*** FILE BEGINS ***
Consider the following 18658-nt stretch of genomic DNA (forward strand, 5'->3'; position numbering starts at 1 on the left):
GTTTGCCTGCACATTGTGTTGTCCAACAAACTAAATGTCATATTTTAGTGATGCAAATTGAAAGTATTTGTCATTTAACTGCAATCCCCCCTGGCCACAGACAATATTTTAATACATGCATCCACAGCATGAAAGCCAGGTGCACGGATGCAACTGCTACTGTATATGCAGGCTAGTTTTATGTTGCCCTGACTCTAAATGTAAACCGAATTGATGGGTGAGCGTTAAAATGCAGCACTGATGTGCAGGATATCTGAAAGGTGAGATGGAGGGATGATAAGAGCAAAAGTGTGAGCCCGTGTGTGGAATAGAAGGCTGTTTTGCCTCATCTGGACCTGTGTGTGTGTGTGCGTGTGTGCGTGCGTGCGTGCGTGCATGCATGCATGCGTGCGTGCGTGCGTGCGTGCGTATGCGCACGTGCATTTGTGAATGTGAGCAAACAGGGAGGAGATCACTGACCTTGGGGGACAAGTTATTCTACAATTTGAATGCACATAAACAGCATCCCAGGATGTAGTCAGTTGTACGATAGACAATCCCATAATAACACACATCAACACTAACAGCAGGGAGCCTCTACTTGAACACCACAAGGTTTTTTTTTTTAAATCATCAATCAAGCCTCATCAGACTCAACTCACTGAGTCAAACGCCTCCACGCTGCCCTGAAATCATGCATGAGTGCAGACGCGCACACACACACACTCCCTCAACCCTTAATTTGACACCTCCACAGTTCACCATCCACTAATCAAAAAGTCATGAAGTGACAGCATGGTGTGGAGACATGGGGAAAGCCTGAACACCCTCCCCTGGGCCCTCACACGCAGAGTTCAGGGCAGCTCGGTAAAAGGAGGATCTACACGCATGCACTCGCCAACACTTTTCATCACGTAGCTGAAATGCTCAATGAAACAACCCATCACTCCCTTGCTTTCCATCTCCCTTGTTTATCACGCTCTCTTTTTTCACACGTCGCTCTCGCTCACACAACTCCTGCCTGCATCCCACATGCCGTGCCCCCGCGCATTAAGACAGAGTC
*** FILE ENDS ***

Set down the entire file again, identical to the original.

Consider the following 18658-nt stretch of genomic DNA (forward strand, 5'->3'; position numbering starts at 1 on the left):
GTTTGCCTGCACATTGTGTTGTCCAACAAACTAAATGTCATATTTTAGTGATGCAAATTGAAAGTATTTGTCATTTAACTGCAATCCCCCCTGGCCACAGACAATATTTTAATACATGCATCCACAGCATGAAAGCCAGGTGCACGGATGCAACTGCTACTGTATATGCAGGCTAGTTTTATGTTGCCCTGACTCTAAATGTAAACCGAATTGATGGGTGAGCGTTAAAATGCAGCACTGATGTGCAGGATATCTGAAAGGTGAGATGGAGGGATGATAAGAGCAAAAGTGTGAGCCCGTGTGTGGAATAGAAGGCTGTTTTGCCTCATCTGGACCTGTGTGTGTGTGTGCGTGTGTGCGTGCGTGCGTGCGTGCATGCATGCATGCGTGCGTGCGTGCGTGCGTGCGTATGCGCACGTGCATTTGTGAATGTGAGCAAACAGGGAGGAGATCACTGACCTTGGGGGACAAGTTATTCTACAATTTGAATGCACATAAACAGCATCCCAGGATGTAGTCAGTTGTACGATAGACAATCCCATAATAACACACATCAACACTAACAGCAGGGAGCCTCTACTTGAACACCACAAGGTTTTTTTTTTTAAATCATCAATCAAGCCTCATCAGACTCAACTCACTGAGTCAAACGCCTCCACGCTGCCCTGAAATCATGCATGAGTGCAGACGCGCACACACACACACTCCCTCAACCCTTAATTTGACACCTCCACAGTTCACCATCCACTAATCAAAAAGTCATGAAGTGACAGCATGGTGTGGAGACATGGGGAAAGCCTGAACACCCTCCCCTGGGCCCTCACACGCAGAGTTCAGGGCAGCTCGGTAAAAGGAGGATCTACACGCATGCACTCGCCAACACTTTTCATCACGTAGCTGAAATGCTCAATGAAACAACCCATCACTCCCTTGCTTTCCATCTCCCTTGTTTATCACGCTCTCTTTTTTCACACGTCGCTCTCGCTCACACAACTCCTGCCTGCATCCCACATGCCGTGCCCCCGCGCATTAAGACAGAGTC